Close your eyes and tell me about your dream from last night. Don’t think about it yet — just picture it. What do you see? How do you feel?
Each Sunday morning Jan. 17 – March 7, Susan Webb, M.D., hosts a Women’s Social Dreaming Matrix, which is sponsored by the Laboratory for Social Choreography at Duke University and the Center for Social Dreaming. Webb is a psychiatrist and trained psychoanalyst, and has been working with individual patient’s dreams for over 20 years. This matrix, however, shows the relevance of dreams on a societal scale.
The practice of social dreaming was developed in the 1980s by social psychologist Gordon Lawerence at the Tavistock Clinic in London. Psychologists have analyzed dreams for centuries — most notably Freud’s hyper-phallic “Interpretation of Dreams” — but the matrix extends beyond analysis and focuses on connection. Webb reveals how, through the matrix, dreams can be useful within a group of people.
“We're not concerned with any meanings of any particular dream about any particular person,” Webb said in a virtual interview. “We're interested in the dream and not the dreamer. And we're interested in the dream as a vehicle or a vessel for this information from our collective unconscious to come through.”
Webb first participated in “mixed” matrices, in which both men and women share their dreams. The psychoanalyst noticed, however, that there was an absence of sexual and personal themes in these matrices. She considered the potential of a women’s social dreaming matrix — a safe space for women to share their voice — and tested the idea over the summer.
“It was immediately apparent that women do share these themes in a group of other women, that they do hold back in mixed matrices,” Webb said. “And I noticed that it had the potential to really empower women to give voice to experiences, to concerns, to dreams, to the experience of being a woman in the world.”
The first 50 minutes of the matrix are spent in the dreaming portion, in which participants share dreams and free associate to others’ dreams. It begins with a meditative moment, a chance to break free from the conscious mind and enter into the reverie of the dreaming state. Once one shares her dream, one thought flows into the next and associations begin to form a tapestry of memories and subconscious thoughts.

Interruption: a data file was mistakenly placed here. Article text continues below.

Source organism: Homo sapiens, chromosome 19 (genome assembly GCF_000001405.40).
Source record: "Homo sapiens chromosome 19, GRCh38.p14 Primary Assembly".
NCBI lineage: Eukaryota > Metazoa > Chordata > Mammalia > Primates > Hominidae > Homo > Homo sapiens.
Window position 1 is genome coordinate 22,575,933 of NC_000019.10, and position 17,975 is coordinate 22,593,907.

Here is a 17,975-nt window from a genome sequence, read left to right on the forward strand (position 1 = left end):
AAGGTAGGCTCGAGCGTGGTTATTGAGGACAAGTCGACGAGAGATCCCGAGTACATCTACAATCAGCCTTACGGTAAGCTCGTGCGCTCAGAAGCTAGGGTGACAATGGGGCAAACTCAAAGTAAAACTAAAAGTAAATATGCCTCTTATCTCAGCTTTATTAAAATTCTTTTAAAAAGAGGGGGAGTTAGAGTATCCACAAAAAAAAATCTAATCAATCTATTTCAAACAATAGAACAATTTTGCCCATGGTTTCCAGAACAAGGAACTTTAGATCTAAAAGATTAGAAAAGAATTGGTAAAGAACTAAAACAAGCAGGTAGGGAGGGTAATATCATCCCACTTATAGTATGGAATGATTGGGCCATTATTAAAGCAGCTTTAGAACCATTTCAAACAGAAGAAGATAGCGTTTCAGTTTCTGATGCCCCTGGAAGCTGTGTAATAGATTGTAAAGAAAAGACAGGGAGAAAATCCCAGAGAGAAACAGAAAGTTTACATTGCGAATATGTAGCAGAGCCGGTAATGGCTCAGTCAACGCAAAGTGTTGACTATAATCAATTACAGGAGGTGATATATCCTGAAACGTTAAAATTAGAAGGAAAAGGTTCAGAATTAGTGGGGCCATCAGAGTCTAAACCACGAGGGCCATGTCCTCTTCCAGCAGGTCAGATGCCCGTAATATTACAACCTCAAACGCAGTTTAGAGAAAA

“In a classical psychoanalysis, a person would lie on a couch, share their dreams, and then just free associate, or say what comes to mind,” Webb said. “And it doesn't have to make sense, it doesn't have to be logical or sequential. You just say what comes to mind. And through the free associations of a person, you start to weave together themes. You make links, you make connections and you create meaning.”
After this surreal session, there is a 20-minute reflection period in which these connections are made: participants re-enter cognitive thinking and discuss the links between their associations and the themes that arose in their dreams. This analysis and interpretation period, though shorter than the dreaming portion, is undoubtedly important, as it presents new perspectives and helps unleash creativity.
As it opens one’s mind, the matrix helps accomplish Webb’s goal of promoting general wellbeing. Mental and physical health are intrinsically linked: improving one can benefit from — and may be dependent on — improving the other. Up until recently, however, Western medicine has taught us otherwise.
“The way the body and mind are conceptualized in Western medical training are as very separate and distinct,” Webb said. “So it's not really considered that the gut is connected to the heart, is connected to the brain, is connected to the endocrine system. Western medicine teaches that these are all individual entities.”
When doctors practice under the notion that health is a divided science, the field focuses on finding diseases rather than preventing them. It’s not that the Western model necessarily looks down on prevention techniques. They’re just not as profitable.
“Capitalism, regrettably, drives a lot of the medical model,” Webb said. “Specialists make more money, specialists do more procedures, and you have to have a disease for a drug to be relevant. So disease model medicine, instead of wellness model medicine, is the prevailing model in the U.S. in particular, because you have to have diseases to spend money on drugs.”
Throughout her practice, Webb found that traditional methods of psychiatric medicine — antidepressant drugs, for example — were not effective for most patients. They may be a partial answer, but achieving wellness must be approached from multiple dimensions of a person’s being. And these dimensions vary from person to person; there is no one-size-fits-all solution, so it is imperative that psychiatrists and health care providers view each patient holistically. Solutions may involve medications, but they may also require movement. They may require opening up your mind. They may need dreaming.
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